Amy Irivine

Amy Irvine is a passionate social justice advocate who is committed to seeing communities thrive. Born in Gqeberha, South Africa and raised in Tāmaki Makaurau, she has participated in her local and wider community ever since High School when first joining the Upper Harbour Youth Council. She is a strong proponent for community-led change and making use of the wealth of knowledge within community groups.

Currently a Bachelor of Law (Honours) and Global Studies student at the University of Auckland, Amy is eager to apply her learning for the benefit of others. Amy has represented rangatahi at Auckland Council on their Youth Advisory Panel and Climate Change Working Group. She is actively involved with several community organisations focusing on upholding Te Tiriti, sustainability, and creating equitable outcomes across Aotearoa.

Di Rump

Di (Te Uri o Ngai Tara ki Mua Ūpoko o Te Ika me Ngati Raukawa ) commutes to her hometown of Taitoko (Levin) to undertake the role of Chief Executive at Muaūpoko Tribal Authority, after having a corporate career in banking and finance with some SOE time in the mix. A Leadership NZ and Harvard Leadership Programme alumni, Di believes she’s exceptionally lucky that being Māori and working for her iwi in a kaupapa Māori environment automatically sets her up to be in a mindful leadership kaupapa. ”I believe strongly in social justice and servant leadership. Always have. To be an authentic leader requires being open to possibility no matter the challenges and barriers – and always putting people first. I hold dear the whakatauki, He aha te mea nui o te ao. He tāngata, he tāngata, he tāngata.”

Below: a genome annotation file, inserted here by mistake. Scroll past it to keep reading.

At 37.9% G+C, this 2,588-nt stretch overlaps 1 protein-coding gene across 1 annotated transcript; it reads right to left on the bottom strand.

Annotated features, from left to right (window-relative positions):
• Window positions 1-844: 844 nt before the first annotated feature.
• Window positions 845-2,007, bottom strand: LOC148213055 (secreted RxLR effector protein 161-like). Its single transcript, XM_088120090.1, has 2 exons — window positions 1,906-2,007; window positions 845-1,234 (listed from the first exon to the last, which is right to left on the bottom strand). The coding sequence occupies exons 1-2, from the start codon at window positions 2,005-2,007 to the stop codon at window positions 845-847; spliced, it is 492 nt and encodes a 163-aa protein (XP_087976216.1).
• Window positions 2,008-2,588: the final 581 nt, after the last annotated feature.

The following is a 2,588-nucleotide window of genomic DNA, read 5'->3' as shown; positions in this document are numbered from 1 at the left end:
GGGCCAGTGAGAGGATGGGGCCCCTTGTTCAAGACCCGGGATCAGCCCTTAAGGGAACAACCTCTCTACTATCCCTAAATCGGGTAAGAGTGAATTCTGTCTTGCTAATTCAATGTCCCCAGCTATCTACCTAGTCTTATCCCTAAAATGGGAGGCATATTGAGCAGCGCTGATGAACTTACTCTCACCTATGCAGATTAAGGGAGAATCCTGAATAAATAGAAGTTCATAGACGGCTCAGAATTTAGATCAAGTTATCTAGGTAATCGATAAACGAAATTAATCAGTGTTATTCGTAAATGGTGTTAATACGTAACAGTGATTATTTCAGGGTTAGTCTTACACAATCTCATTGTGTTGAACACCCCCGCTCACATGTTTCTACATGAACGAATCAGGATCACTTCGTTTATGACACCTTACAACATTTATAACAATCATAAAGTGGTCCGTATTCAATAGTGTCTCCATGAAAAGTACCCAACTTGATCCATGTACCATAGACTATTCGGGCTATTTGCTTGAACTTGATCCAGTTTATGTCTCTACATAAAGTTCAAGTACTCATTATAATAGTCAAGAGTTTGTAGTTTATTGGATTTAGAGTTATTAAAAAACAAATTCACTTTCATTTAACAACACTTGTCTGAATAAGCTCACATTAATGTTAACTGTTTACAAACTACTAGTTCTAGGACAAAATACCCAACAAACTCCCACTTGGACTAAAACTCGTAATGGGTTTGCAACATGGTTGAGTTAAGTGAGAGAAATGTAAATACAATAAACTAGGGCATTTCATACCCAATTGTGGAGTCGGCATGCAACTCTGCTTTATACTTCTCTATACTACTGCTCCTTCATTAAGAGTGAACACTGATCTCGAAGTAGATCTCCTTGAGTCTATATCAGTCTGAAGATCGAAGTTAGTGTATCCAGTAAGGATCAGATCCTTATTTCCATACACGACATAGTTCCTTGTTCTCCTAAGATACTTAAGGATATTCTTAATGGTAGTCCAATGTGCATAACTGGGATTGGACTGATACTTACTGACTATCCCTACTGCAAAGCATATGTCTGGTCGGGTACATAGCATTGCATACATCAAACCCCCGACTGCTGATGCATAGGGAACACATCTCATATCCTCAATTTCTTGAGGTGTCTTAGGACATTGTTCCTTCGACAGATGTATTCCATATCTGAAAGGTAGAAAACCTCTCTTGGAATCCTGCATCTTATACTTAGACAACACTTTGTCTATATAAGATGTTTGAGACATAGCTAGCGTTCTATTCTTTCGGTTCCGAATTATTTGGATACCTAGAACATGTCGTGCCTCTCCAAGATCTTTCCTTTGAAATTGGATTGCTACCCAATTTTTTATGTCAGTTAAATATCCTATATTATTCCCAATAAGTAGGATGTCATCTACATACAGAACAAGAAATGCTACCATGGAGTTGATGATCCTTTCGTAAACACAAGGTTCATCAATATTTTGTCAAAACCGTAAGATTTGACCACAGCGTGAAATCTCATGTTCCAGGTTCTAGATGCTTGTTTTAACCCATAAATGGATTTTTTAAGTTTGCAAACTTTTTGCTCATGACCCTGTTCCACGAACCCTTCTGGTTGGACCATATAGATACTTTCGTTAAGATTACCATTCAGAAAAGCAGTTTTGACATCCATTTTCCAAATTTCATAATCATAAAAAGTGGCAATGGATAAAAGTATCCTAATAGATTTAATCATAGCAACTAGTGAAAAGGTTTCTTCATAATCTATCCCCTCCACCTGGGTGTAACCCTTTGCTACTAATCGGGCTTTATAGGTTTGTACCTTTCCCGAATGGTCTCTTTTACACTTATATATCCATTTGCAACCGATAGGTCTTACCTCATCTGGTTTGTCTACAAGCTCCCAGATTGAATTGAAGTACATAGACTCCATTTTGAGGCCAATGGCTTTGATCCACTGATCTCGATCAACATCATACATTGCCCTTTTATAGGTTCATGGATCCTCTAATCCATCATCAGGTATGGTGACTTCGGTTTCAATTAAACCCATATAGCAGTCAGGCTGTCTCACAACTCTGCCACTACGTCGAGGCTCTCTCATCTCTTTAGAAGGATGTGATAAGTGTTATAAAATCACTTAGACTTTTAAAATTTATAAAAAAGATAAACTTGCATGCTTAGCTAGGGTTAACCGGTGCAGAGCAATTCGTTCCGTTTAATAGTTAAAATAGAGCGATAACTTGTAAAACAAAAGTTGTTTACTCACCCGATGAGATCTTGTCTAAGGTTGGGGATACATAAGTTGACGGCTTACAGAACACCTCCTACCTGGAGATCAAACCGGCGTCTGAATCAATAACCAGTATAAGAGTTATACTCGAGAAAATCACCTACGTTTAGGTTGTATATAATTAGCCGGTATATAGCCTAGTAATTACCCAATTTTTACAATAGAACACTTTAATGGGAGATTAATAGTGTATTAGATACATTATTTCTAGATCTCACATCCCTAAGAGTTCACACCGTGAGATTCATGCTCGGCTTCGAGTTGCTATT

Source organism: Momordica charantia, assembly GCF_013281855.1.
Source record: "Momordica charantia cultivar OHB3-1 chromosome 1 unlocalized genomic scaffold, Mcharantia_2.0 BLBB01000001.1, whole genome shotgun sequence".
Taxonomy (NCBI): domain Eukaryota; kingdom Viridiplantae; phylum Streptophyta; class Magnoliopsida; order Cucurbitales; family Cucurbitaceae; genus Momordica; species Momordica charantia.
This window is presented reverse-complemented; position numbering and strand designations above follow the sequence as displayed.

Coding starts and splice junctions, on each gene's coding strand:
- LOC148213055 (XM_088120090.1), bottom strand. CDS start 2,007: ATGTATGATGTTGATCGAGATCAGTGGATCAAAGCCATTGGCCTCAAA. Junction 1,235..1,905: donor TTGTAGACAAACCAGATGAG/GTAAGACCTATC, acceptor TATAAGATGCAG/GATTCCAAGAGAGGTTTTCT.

On top of her job, Di serves on a number of Alliance, governance and community forums.

Yun Liu

Yun joins the IC board with incredible energy and a diversity of skills. An innovative and strategic director with a demonstrated history of working in the import/export industry as well as the non-profit sector, she currently runs her own business. Yun has worked in government roles and served on DHBs for a variety of community-led projects, as well as a counsellor for Lifeline, and with Te Ahi Kaa, a kaupapa Māori social enterprise servicing the South Auckland Māori community.